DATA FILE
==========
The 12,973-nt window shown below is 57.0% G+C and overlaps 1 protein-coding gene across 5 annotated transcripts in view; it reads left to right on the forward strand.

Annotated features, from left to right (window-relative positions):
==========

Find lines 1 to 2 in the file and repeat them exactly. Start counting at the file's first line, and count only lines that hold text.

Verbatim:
The 12,973-nt window shown below is 57.0% G+C and overlaps 1 protein-coding gene across 5 annotated transcripts in view; it reads left to right on the forward strand.

Annotated features, from left to right (window-relative positions):